November 3, 2010
One of my students died suddenly yesterday morning, from sickle cell anemia complications.
I don't know how to describe death.
I don't have the right words to tell you how the grief has affected all of us.
We hear so much about orphans dying in Africa from AIDS, genocide, human trafficking - catastrophes that play on the world stage and kill by the thousands. We do what we can, but such problems are so far beyond our personal capabilities to fix that our pity remains abstract. More so than the victims, we can only grieve the concept.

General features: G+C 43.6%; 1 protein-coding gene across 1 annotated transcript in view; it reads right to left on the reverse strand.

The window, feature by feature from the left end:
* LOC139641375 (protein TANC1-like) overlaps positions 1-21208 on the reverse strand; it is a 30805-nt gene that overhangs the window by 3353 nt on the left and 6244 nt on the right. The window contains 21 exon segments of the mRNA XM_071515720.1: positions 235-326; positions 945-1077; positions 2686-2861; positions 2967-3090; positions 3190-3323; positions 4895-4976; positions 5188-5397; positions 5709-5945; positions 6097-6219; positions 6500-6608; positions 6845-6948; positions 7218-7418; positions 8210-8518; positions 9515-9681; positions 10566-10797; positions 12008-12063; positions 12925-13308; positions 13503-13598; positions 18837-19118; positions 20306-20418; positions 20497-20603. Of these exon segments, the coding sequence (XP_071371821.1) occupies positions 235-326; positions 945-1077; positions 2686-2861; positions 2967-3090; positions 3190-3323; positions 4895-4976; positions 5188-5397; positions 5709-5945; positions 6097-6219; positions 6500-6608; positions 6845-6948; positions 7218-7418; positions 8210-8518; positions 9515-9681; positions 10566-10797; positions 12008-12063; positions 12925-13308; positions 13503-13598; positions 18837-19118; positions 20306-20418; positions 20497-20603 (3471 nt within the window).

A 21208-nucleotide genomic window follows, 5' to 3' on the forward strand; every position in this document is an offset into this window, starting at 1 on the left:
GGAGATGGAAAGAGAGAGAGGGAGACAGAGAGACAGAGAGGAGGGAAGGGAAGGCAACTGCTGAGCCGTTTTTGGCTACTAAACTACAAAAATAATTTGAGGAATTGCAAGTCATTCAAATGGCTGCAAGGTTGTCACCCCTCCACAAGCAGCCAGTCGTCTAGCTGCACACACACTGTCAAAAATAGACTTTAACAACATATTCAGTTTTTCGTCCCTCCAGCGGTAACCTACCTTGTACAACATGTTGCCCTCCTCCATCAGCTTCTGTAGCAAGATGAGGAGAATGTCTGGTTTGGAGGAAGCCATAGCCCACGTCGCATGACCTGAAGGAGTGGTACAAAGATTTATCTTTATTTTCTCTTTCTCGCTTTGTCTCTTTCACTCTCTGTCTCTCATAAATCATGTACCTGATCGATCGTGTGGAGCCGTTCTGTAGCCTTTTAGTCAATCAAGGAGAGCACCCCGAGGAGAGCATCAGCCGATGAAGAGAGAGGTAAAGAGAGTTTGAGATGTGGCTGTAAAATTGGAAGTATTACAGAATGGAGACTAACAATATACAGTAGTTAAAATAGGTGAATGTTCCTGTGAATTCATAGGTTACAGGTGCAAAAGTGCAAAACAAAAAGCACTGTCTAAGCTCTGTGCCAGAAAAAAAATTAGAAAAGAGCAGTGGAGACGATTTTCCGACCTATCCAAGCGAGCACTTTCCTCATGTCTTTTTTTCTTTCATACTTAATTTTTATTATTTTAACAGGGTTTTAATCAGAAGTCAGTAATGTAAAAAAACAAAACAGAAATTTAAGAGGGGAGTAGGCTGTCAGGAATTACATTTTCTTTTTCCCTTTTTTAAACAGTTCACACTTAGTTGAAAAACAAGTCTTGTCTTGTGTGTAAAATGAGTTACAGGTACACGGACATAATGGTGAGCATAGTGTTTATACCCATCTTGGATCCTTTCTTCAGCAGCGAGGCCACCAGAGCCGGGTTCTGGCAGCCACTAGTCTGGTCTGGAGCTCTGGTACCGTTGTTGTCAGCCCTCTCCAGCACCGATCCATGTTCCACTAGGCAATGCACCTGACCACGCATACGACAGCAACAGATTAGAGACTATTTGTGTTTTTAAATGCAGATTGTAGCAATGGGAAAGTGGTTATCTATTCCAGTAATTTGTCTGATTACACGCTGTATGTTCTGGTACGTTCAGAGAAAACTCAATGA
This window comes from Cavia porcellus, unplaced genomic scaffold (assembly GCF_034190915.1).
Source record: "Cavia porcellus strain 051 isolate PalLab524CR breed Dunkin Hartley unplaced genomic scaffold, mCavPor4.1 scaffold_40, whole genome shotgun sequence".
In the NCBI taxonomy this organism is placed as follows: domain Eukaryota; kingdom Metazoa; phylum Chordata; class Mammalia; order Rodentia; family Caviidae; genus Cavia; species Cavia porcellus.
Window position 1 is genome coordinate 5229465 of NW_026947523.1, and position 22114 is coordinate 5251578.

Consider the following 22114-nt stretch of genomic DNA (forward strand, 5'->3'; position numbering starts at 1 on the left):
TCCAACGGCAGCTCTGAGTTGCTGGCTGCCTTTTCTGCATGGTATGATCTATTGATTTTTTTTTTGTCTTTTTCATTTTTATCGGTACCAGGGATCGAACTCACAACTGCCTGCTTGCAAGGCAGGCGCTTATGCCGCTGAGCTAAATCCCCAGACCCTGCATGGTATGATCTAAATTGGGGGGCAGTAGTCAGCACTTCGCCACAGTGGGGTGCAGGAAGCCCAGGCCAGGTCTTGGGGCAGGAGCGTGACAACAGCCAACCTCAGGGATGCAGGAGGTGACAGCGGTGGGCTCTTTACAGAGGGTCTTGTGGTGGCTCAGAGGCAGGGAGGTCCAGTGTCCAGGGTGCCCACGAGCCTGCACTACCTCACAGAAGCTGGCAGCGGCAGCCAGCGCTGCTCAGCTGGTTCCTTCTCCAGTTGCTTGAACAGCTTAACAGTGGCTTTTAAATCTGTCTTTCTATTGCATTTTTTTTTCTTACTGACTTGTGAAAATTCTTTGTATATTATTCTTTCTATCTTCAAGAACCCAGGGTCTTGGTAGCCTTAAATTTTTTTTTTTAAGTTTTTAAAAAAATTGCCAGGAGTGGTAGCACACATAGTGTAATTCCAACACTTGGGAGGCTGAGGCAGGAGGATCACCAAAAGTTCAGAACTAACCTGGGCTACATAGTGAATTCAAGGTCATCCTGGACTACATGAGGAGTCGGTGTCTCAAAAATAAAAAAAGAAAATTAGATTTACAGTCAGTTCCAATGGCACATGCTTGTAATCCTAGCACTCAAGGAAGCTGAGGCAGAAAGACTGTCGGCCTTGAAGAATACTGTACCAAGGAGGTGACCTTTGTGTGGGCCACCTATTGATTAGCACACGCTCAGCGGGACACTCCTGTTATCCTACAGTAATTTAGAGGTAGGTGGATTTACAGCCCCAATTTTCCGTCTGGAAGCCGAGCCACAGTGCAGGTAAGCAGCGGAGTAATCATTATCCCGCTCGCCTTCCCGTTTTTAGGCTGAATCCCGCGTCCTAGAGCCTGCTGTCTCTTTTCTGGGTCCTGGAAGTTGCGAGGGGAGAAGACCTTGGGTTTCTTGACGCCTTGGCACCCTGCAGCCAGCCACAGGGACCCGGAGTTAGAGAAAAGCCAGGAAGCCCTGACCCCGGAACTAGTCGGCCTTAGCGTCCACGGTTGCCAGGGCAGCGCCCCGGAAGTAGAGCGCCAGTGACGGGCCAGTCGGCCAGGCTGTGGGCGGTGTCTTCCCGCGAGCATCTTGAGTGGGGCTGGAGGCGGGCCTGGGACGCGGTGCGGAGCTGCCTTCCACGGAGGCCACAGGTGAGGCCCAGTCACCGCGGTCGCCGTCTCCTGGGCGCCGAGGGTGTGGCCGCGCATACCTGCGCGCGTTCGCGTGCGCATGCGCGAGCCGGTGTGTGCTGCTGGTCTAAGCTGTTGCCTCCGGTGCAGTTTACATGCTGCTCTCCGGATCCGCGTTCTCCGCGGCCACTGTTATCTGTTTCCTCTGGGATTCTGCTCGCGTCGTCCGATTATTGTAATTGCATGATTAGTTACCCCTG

But this isn't some fundraiser to support Darfur.
This isn't a campaign to stop AIDS.
This is a real little girl whose head I stroked and told to feel better soon just two days ago.
Her name was Nyamekye Hanna. It means "God's Gift."
She was nine years old. She couldn't have even been four feet tall. She struggled in school. She had adorable chubby cheeks. She wanted to be a police officer when she grew up. And she had a family waiting for her in America.
As I sat with Esther through that terrible first night, she looked at me and said everything that was on my heart in one simple sentence: "It is beyond my understanding."